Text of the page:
My horse has sarcoids, what should I do?

What is a sarcoid?

Sarcoids are local lesions similar to warts. It is the most frequent benign (non-cancerous) cutaneous tumor (35% to 90%) present on equine animals. It is caused by the cow papillomavirus, which grows on horses, ponies, donkeys and zebras aged from 1 to 7 years old, which have been in contact with, or in proximity to this virus. However, stable horses can also be infected. Indeed, other reasons, such as genetic factors can occur, causing some breeds to suffer more than others. Quarter Horses are twice as likely to contract a tumor than Thoroughbreds. Moreover, Geldings tend to develop sarcoids at higher rates than stallions or mares, due to the castration traumatism.

Sarcoids can occur in a spontaneous way or following wounds, scars, bites or stings, which can favor its apparition. The young horse would be subject to develop a unique tumor which multiplies with its age.

Consequences for horses with sarcoids

Even if this equine disease does not represent a danger for the life of the animal, the painless but esthetic consequences can lead to an incapacity to use the horse, due to the frequent localization at the passage of the cinch or the bridle, which can provoke an irritation. Generally, sarcoids are located on the limbs at 50%, and 32% on the head and the neck.

How to diagnose sarcoids?

The diagnosis comprises primarily observation, and a histopathology and biopsy.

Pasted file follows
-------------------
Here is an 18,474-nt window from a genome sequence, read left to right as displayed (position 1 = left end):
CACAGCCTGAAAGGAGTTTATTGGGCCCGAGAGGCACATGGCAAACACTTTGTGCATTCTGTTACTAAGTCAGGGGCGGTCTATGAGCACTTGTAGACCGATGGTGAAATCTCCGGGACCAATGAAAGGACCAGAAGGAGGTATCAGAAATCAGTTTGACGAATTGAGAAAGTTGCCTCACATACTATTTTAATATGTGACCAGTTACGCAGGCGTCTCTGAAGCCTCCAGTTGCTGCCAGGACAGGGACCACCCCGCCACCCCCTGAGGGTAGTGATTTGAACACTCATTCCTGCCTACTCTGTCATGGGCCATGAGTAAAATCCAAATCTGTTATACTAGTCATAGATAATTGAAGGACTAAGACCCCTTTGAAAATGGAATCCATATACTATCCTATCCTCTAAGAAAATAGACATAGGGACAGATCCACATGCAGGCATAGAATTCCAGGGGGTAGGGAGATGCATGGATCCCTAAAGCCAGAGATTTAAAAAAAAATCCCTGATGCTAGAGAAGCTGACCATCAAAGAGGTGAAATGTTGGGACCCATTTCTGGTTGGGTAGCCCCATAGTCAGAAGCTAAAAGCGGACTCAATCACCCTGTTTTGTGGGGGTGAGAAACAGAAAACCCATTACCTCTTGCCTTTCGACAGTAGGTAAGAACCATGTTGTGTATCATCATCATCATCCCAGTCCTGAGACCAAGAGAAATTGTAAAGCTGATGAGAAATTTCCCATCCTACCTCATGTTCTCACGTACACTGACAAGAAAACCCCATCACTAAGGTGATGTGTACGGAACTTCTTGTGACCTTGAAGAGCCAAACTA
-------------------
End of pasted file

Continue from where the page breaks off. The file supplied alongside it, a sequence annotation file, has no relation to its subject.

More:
The different sorts of sarcoids

We count 5 types of sarcoids:

Occult: flat, observed on hairless, scabby and squamous parts, thicker and ultra-pigmented skin.

Verrucous: similar to a large wart.

Fibroblastic: exuberant fleshy masses, often due to a wound or another type of sarcoid, due to a traumatism.

Nodular: Delimited and firm subcutaneous swelling.

Mixt: intermediary stage between two other kinds of sarcoids presented before.

Electrochemotherapy, an efficient treatment for cutaneous tumors

Many therapeutic ways exist to counter this recurring problem: surgery, immunotherapy, chemotherapy, radiotherapy, cryotherapy ect. Nevertheless, because of its recurrence of almost 50%, this tumor remains a real problem for the veterinary surgeon.

However, one treatment has proven to be efficient in this recurrence struggle against sarcoids, melanomas, fibrosarcomas and squamous cell carcinomas: the electrochemotherapy, a therapy highlighted by the retrospective study of the Professor Tamzali from the Veterinary School of Toulouse (EVJ, 2011), and one of the Professor Tozon from the Veterinary School of Ljubljana (Veterinary Record, 2016). Professor Tamzali treated 194 sarcoids: 15 occults, 80 verrucous, 30 nodular, 35 fibroblastic and 34 of mixt way on 48 equids with an efficacy rate of 99.5% per tumor on 4 years without recurrence. As for the Professor Tozon, she treated 70 sarcoids: 5 verrucous, 2 nodular, 25 fibroblastic and 9 mixt on 32 equids with an efficacy rate of 92.3%.